I figured that. But I also ran the numbers through FIREcalc and saw that at age 65 things are still iffy for a fixed income only portfolio with a 3.3% WR. Even at that age, either more money, lower expenses or shorter life expectancy is needed for a 90% probability. Work 'til 70 might do it but that is forever IMHO.

Edit to add: it is amazing what even 25% stocks will do to improve the likelihood of better outcomes
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Old 07-03-2012, 05:35 PM   #24
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I figured that. But I also ran the numbers through FIREcalc and saw that at age 65 things are still iffy for a fixed income only portfolio with a 3.3% WR. Even at that age, either more money, lower expenses or shorter life expectancy is needed for a 90% probability. Work 'til 70 might do it but that is forever IMHO.
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Old 07-03-2012, 05:39 PM   #25
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I think TIPS may provide some of the answer. As described elsewhere one can have a three-legged retirement stool: TIPS, Social Security, and Single-Premium Immediate Annuity.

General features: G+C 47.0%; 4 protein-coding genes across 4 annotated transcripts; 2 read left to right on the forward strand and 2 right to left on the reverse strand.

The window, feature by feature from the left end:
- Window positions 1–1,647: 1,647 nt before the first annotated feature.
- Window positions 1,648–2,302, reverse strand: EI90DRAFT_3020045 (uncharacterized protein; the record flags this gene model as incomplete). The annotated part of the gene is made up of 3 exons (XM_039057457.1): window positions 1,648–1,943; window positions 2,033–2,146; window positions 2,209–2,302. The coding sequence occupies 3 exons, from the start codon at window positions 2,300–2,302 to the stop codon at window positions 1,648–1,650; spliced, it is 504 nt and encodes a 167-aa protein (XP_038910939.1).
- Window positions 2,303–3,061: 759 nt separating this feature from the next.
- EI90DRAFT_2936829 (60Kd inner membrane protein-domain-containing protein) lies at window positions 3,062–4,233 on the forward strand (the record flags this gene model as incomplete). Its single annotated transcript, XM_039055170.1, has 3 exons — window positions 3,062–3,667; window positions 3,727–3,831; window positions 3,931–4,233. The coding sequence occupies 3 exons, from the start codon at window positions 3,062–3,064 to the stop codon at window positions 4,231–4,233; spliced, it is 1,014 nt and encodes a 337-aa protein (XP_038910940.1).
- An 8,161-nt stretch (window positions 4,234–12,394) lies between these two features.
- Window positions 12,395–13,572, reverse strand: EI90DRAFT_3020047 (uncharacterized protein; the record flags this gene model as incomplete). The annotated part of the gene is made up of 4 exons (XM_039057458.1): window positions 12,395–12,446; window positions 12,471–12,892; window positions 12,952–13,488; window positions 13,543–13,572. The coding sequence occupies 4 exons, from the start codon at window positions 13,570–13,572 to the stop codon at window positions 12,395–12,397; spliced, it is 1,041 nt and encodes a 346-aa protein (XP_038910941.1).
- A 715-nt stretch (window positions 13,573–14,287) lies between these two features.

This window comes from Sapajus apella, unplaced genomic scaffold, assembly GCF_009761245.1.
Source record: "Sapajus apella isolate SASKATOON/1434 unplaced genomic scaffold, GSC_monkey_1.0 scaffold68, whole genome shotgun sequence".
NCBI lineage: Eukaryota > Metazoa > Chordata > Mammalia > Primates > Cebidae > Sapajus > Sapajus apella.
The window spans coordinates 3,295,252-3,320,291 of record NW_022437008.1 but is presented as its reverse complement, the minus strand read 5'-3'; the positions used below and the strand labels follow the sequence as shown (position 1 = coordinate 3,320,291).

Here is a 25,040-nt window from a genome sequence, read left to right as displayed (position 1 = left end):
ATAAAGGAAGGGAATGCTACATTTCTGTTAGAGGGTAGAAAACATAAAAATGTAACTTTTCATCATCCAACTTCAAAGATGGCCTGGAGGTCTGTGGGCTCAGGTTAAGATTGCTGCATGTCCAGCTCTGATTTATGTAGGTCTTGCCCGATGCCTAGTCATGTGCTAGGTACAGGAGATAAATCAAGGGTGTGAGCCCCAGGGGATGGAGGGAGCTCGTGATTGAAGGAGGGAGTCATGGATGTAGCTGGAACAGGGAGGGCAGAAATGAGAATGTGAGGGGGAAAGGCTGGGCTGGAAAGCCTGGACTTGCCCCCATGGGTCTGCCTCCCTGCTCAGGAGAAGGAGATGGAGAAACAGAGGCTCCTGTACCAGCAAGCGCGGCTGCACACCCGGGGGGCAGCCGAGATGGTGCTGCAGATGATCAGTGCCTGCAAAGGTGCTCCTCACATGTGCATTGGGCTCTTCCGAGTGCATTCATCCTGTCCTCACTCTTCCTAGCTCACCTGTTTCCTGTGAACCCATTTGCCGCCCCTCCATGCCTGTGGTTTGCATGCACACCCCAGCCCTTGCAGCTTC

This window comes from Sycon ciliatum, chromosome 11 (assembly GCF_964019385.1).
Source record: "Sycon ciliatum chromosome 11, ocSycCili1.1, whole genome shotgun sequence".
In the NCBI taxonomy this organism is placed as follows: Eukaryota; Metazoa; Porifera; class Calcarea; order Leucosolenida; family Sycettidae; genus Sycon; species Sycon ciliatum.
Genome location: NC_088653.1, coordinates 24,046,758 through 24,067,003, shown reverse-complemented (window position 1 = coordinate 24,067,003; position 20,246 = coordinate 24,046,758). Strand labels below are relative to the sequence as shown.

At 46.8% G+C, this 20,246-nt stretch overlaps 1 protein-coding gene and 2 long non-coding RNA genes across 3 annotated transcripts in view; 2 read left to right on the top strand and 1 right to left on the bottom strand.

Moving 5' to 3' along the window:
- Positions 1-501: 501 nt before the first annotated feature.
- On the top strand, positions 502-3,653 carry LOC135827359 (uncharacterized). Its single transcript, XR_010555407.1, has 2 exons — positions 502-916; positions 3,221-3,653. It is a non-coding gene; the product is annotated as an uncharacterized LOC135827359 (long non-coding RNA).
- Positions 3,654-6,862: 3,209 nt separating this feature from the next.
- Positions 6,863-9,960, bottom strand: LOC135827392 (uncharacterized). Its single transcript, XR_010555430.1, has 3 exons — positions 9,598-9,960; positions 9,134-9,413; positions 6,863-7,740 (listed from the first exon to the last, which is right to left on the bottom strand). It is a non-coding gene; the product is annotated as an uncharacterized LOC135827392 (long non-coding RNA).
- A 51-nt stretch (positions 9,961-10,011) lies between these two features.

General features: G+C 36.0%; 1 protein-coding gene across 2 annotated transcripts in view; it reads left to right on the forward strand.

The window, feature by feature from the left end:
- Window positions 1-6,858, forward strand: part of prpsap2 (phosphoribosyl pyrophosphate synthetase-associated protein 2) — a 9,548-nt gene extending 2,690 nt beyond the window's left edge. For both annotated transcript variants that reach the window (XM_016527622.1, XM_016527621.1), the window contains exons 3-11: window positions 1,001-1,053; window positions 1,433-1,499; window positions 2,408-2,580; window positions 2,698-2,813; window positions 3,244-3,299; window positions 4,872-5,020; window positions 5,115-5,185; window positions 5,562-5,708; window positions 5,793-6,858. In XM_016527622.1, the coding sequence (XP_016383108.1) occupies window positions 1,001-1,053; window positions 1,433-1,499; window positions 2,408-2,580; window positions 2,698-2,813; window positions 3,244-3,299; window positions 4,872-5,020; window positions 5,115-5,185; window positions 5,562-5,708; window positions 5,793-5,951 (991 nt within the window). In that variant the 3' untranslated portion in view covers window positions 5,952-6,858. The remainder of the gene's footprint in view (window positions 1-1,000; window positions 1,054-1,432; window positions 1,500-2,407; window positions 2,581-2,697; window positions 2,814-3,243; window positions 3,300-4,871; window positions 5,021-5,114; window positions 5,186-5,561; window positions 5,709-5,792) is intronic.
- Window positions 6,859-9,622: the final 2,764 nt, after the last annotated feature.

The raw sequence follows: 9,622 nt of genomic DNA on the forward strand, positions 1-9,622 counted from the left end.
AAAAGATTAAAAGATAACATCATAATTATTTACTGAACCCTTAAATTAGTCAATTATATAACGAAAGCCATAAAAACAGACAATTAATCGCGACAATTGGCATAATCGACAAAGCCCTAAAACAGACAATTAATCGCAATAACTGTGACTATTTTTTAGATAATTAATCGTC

I don't think working counts as a 4th leg because then it wouldn't be retirement.
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Old 07-03-2012, 05:41 PM   #26
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I don't think working counts as a 4th leg because then it wouldn't be retirement.
Yes, this would be like incorporating a cheeseburger into a vegan diet.
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Old 07-03-2012, 05:43 PM   #27
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Oops. I didn't intend to say "don't ever retire". My intent was to say "Don't retire now, wait until you have a larger nest egg." I edited my post to make that point clear.